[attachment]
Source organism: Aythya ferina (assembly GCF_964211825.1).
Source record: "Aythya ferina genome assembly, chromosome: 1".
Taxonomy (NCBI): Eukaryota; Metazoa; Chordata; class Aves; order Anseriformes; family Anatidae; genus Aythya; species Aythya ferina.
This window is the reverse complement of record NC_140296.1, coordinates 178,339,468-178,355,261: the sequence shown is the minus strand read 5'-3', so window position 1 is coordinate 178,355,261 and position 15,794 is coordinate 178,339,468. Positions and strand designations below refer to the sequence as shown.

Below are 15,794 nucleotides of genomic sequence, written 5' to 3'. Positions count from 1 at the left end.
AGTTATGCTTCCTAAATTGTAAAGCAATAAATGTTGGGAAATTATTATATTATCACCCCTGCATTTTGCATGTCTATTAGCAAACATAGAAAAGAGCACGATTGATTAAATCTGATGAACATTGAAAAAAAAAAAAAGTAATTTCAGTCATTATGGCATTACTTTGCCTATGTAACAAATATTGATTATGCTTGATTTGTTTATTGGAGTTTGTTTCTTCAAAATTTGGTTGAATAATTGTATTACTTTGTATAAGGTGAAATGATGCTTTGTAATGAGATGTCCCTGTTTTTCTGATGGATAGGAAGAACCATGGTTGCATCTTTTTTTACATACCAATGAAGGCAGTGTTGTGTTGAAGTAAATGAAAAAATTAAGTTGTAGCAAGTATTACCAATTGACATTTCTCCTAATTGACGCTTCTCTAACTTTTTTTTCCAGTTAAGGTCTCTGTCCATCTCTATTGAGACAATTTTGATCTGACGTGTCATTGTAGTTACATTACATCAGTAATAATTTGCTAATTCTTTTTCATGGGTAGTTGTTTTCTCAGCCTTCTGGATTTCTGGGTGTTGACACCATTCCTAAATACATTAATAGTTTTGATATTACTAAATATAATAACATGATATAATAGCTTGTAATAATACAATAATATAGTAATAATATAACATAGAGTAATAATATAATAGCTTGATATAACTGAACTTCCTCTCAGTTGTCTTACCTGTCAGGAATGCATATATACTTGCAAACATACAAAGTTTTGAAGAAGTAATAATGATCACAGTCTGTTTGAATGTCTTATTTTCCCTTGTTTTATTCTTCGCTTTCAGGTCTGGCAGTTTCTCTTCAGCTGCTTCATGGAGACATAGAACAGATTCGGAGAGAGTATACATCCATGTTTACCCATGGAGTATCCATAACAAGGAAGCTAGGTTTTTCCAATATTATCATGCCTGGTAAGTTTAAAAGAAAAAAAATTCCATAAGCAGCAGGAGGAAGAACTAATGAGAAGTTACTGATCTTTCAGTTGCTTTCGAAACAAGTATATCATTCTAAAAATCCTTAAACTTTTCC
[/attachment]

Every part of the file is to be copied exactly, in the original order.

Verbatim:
Source organism: Aythya ferina (assembly GCF_964211825.1).
Source record: "Aythya ferina genome assembly, chromosome: 1".
Taxonomy (NCBI): Eukaryota; Metazoa; Chordata; class Aves; order Anseriformes; family Anatidae; genus Aythya; species Aythya ferina.
This window is the reverse complement of record NC_140296.1, coordinates 178,339,468-178,355,261: the sequence shown is the minus strand read 5'-3', so window position 1 is coordinate 178,355,261 and position 15,794 is coordinate 178,339,468. Positions and strand designations below refer to the sequence as shown.

Below are 15,794 nucleotides of genomic sequence, written 5' to 3'. Positions count from 1 at the left end.
AGTTATGCTTCCTAAATTGTAAAGCAATAAATGTTGGGAAATTATTATATTATCACCCCTGCATTTTGCATGTCTATTAGCAAACATAGAAAAGAGCACGATTGATTAAATCTGATGAACATTGAAAAAAAAAAAAAGTAATTTCAGTCATTATGGCATTACTTTGCCTATGTAACAAATATTGATTATGCTTGATTTGTTTATTGGAGTTTGTTTCTTCAAAATTTGGTTGAATAATTGTATTACTTTGTATAAGGTGAAATGATGCTTTGTAATGAGATGTCCCTGTTTTTCTGATGGATAGGAAGAACCATGGTTGCATCTTTTTTTACATACCAATGAAGGCAGTGTTGTGTTGAAGTAAATGAAAAAATTAAGTTGTAGCAAGTATTACCAATTGACATTTCTCCTAATTGACGCTTCTCTAACTTTTTTTTCCAGTTAAGGTCTCTGTCCATCTCTATTGAGACAATTTTGATCTGACGTGTCATTGTAGTTACATTACATCAGTAATAATTTGCTAATTCTTTTTCATGGGTAGTTGTTTTCTCAGCCTTCTGGATTTCTGGGTGTTGACACCATTCCTAAATACATTAATAGTTTTGATATTACTAAATATAATAACATGATATAATAGCTTGTAATAATACAATAATATAGTAATAATATAACATAGAGTAATAATATAATAGCTTGATATAACTGAACTTCCTCTCAGTTGTCTTACCTGTCAGGAATGCATATATACTTGCAAACATACAAAGTTTTGAAGAAGTAATAATGATCACAGTCTGTTTGAATGTCTTATTTTCCCTTGTTTTATTCTTCGCTTTCAGGTCTGGCAGTTTCTCTTCAGCTGCTTCATGGAGACATAGAACAGATTCGGAGAGAGTATACATCCATGTTTACCCATGGAGTATCCATAACAAGGAAGCTAGGTTTTTCCAATATTATCATGCCTGGTAAGTTTAAAAGAAAAAAAATTCCATAAGCAGCAGGAGGAAGAACTAATGAGAAGTTACTGATCTTTCAGTTGCTTTCGAAACAAGTATATCATTCTAAAAATCCTTAAACTTTTCC